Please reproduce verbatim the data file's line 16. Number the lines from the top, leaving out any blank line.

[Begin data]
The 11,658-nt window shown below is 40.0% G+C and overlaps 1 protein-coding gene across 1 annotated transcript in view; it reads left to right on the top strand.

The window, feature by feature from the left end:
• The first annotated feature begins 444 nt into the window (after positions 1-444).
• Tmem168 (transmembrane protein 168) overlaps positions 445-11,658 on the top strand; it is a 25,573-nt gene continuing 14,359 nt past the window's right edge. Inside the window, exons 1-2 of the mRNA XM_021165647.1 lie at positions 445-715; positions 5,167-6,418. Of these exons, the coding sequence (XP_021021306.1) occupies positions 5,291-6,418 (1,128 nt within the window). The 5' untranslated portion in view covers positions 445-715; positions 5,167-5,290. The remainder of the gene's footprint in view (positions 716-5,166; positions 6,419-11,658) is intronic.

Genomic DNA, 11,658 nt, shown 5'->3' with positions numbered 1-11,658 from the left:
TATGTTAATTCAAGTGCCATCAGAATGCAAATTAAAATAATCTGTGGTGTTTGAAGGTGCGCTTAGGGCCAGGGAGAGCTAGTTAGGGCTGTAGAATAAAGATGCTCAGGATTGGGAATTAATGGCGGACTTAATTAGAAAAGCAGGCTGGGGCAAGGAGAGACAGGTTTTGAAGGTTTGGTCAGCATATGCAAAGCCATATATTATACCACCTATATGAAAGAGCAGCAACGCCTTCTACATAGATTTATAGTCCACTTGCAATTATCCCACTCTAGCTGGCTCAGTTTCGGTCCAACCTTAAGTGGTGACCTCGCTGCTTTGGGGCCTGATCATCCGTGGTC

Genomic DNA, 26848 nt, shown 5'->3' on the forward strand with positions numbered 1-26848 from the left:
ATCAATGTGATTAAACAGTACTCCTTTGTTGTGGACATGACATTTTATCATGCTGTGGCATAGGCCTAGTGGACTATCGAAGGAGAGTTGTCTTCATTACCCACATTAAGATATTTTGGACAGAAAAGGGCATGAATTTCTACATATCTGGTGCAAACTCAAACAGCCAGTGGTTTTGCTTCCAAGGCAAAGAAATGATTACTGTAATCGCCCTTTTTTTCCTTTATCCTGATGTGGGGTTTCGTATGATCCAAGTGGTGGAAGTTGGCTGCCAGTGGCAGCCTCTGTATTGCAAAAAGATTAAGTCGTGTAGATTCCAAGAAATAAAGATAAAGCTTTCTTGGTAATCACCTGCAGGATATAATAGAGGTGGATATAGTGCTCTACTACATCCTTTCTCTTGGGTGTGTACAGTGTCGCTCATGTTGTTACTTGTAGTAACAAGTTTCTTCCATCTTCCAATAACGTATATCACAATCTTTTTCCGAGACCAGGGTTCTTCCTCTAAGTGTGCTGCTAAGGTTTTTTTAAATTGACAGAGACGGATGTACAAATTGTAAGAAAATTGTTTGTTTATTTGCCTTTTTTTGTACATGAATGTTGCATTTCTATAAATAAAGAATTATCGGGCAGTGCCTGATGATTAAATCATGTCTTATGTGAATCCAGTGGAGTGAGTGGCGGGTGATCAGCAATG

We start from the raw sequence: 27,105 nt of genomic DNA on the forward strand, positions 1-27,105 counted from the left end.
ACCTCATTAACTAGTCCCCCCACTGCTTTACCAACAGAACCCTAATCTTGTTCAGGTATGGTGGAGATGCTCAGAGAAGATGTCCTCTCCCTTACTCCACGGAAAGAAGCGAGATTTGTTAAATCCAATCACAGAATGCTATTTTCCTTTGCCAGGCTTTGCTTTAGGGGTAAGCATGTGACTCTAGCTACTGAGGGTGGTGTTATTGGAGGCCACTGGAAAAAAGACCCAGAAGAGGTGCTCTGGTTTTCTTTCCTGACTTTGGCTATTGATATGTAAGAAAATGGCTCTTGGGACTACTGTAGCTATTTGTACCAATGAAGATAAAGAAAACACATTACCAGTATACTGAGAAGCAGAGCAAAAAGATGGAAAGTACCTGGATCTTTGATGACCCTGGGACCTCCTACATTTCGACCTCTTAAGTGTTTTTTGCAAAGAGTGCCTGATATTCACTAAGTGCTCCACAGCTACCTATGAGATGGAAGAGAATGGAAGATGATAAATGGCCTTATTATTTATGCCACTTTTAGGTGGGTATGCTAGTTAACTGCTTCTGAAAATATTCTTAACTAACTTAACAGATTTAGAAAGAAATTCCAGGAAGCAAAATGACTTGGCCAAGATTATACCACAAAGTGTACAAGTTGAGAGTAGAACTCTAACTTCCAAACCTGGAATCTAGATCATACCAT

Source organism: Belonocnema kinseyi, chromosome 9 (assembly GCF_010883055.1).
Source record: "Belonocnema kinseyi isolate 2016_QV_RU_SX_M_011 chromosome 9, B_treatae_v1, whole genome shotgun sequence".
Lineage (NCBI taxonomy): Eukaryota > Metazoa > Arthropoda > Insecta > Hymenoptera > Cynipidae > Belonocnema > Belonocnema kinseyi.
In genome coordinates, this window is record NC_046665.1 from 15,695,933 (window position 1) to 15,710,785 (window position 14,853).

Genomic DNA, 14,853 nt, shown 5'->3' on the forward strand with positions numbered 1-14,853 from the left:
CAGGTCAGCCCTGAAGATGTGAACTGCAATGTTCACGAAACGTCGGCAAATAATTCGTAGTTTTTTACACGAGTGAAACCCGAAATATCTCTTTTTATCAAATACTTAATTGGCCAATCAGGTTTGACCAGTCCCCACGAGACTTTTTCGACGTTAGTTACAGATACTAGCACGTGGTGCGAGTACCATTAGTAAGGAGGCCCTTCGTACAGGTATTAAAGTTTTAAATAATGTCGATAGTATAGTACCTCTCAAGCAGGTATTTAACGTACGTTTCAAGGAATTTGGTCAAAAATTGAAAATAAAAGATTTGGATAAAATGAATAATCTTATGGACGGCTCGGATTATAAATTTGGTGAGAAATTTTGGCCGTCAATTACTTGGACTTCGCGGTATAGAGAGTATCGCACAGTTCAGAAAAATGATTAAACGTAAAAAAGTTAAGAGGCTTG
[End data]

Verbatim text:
CAGGTCAGCCCTGAAGATGTGAACTGCAATGTTCACGAAACGTCGGCAAATAATTCGTAGTTTTTTACACGAGTGAAACCCGAAATATCTCTTTTTATCAAATACTTAATTGGCCAATCAGGTTTGACCAGTCCCCACGAGACTTTTTCGACGTTAGTTACAGATACTAGCACGTGGTGCGAGTACCATTAGTAAGGAGGCCCTTCGTACAGGTATTAAAGTTTTAAATAATGTCGATAGTATAGTACCTCTCAAGCAGGTATTTAACGTACGTTTCAAGGAATTTGGTCAAAAATTGAAAATAAAAGATTTGGATAAAATGAATAATCTTATGGACGGCTCGGATTATAAATTTGGTGAGAAATTTTGGCCGTCAATTACTTGGACTTCGCGGTATAGAGAGTATCGCACAGTTCAGAAAAATGATTAAACGTAAAAAAGTTAAGAGGCTTG